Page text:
Lymphedema: experience of a cohort of women with breast cancer followed for 4 years after diagnosis in Victoria, Australia
The aim of this work was to study the incidence and prevalence of self-reported lymphedema in breast cancer survivors between 2 and 4 years following diagnosis, the factors associated with the development of lymphedema and the impact of lymphedema on psychological well-being.
We assessed self-reported lymphedema in the BUPA Health Foundation Health and Wellbeing After Breast Cancer Study, a questionnaire-based study of 1,683 women newly diagnosed with their first episode of invasive breast cancer in Victoria, Australia. Psychological well-being was assessed using the Psychological General Well-being Index.
Two years after diagnosis, nearly 20 % of women reported lymphedema and this proportion remained above 18 % 2 years later. However, self-reported lymphedema was a dynamic phenomenon, with the condition resolving in some women and others reporting onset for the first time up to 4 years from diagnosis. Lymphedema 2 years from diagnosis was positively associated with the number of nodes removed at initial surgery, although this variable only explained a small proportion of the likelihood of reporting lymphedema. The presence of lymphedema was associated with lower psychological general well-being.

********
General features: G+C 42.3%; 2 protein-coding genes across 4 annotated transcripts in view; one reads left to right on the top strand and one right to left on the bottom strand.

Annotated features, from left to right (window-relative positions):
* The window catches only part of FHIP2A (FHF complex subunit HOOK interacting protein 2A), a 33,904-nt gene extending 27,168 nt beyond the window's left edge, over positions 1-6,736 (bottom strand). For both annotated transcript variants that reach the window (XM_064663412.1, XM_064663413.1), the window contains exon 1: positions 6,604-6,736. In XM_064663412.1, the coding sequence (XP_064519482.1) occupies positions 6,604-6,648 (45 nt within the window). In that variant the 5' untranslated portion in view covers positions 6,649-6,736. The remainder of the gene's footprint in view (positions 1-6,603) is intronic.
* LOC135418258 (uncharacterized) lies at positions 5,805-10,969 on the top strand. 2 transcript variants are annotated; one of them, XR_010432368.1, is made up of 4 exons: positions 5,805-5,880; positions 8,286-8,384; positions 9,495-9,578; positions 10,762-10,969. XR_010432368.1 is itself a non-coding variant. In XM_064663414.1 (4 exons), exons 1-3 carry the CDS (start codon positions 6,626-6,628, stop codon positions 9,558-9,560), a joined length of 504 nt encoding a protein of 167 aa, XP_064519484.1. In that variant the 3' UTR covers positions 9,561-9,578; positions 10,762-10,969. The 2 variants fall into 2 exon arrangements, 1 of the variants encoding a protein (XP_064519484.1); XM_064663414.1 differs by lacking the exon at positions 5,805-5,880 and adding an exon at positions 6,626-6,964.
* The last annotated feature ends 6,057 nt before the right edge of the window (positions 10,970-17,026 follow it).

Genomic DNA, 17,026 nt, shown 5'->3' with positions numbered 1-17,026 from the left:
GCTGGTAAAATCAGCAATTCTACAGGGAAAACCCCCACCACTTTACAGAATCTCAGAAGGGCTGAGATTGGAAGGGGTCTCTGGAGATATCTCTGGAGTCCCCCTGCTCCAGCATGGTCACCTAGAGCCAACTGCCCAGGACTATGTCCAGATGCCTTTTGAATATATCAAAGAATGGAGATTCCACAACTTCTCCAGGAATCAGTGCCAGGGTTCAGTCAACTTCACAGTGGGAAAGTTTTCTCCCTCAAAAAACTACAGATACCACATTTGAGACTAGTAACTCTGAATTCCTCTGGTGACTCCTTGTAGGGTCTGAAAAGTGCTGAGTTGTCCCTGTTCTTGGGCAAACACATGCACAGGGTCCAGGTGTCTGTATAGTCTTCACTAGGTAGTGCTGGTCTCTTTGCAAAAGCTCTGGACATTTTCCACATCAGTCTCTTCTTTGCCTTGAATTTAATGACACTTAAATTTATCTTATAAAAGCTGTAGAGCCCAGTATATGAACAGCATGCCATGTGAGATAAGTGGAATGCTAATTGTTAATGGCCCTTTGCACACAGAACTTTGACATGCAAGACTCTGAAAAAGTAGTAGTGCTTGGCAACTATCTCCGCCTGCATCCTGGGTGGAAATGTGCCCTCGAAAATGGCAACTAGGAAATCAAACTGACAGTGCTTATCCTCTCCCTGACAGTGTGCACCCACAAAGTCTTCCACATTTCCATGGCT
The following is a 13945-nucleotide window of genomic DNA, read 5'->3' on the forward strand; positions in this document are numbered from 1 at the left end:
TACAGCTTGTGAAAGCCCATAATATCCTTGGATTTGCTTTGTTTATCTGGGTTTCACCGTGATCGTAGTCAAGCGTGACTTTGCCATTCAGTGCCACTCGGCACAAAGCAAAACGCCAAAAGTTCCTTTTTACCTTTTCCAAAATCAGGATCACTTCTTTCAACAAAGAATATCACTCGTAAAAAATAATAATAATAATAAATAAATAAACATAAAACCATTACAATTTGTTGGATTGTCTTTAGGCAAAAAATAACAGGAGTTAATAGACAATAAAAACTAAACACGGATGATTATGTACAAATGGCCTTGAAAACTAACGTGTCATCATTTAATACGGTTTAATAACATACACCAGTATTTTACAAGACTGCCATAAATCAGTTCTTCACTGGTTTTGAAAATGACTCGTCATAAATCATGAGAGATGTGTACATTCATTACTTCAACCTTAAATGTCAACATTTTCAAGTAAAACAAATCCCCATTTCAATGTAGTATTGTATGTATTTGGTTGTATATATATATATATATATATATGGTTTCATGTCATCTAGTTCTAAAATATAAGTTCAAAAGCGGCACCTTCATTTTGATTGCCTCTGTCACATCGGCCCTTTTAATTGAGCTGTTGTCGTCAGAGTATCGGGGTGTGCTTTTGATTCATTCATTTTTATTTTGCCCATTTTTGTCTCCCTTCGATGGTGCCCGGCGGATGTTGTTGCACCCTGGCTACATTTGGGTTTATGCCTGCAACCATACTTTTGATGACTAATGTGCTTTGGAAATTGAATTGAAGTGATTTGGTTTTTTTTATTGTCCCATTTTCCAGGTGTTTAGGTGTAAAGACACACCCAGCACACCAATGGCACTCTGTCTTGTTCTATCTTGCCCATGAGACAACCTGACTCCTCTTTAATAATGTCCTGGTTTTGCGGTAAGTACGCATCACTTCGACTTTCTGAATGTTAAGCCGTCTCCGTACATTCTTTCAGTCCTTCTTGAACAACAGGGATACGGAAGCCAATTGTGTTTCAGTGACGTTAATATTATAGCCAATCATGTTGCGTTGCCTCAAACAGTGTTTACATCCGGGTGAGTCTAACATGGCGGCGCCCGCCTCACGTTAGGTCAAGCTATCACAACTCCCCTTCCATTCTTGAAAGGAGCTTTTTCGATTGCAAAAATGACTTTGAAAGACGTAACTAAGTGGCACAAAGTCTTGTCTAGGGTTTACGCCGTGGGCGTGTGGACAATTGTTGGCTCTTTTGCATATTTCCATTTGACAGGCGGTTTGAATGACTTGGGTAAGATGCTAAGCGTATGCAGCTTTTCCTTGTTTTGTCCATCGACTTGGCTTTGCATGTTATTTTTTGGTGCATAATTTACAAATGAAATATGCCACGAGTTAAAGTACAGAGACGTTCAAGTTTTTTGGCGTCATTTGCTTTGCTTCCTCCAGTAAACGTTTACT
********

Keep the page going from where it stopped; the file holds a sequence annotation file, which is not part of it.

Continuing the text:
Lymphedema after breast cancer treatment frequently has a dynamic pattern and may emerge as an issue for women several years after their initial treatment. It is associated with a lower level of general well-being.
KeywordsLymphedema Breast cancer Prevalence Incidence Resolution Determinants
The authors wish to thank the study participants and the members of our Study Advisory Group: Dr Jacquie Chirgwin, A/Professor John Collins, Professor Graham Giles, Mr Peter Gregory, Mr Stewart Hart, Ms Suzanne Neil and Mrs Avis McPhee. The authors also wish to thank the members of the research team of the Health and Wellbeing After Breast Cancer study, without whose hard work this large cohort study would not be possible (Maria La China and Jo Bradbury). Finally, we thank Ms Helen Farrugia, Director of Information Systems and Professor Graham Giles, Director, of the Victorian Cancer Registry, for their ongoing support of this study.
This work was supported by the BUPA Health Foundation (previously the Medical Benefits Fund of Australia Limited Foundation) (to SRD and RJB), the National Health and Medical Research Council of Australia (grant nos. 219279 to SRD and RJB, 490938 to SRD), Novartis Oncology Australia, the L.E.W. Carty Trust, the Jack and Robert Smorgon Families Foundation and Connie and Craig Kimberley and Roy Morgan Research (all to SRD and RJB). This research project was also supported by the Victorian Government through a Victorian Cancer Agency Research Fellowship (to RJB).
Conflict of interest
None of the authors consider that they have any conflict of interest that could inappropriately influence or bias this work. None of the funding agencies had any role in determining study design; in the collection, analysis and interpretation of data; and in the writing of the manuscript or in the decision to submit the manuscript for publication.
The study is being carried out with the approval of the Ethics Committee of the Cancer Council of Victoria and the Human Ethics Committee of Monash University and all participants have provided written informed consent.
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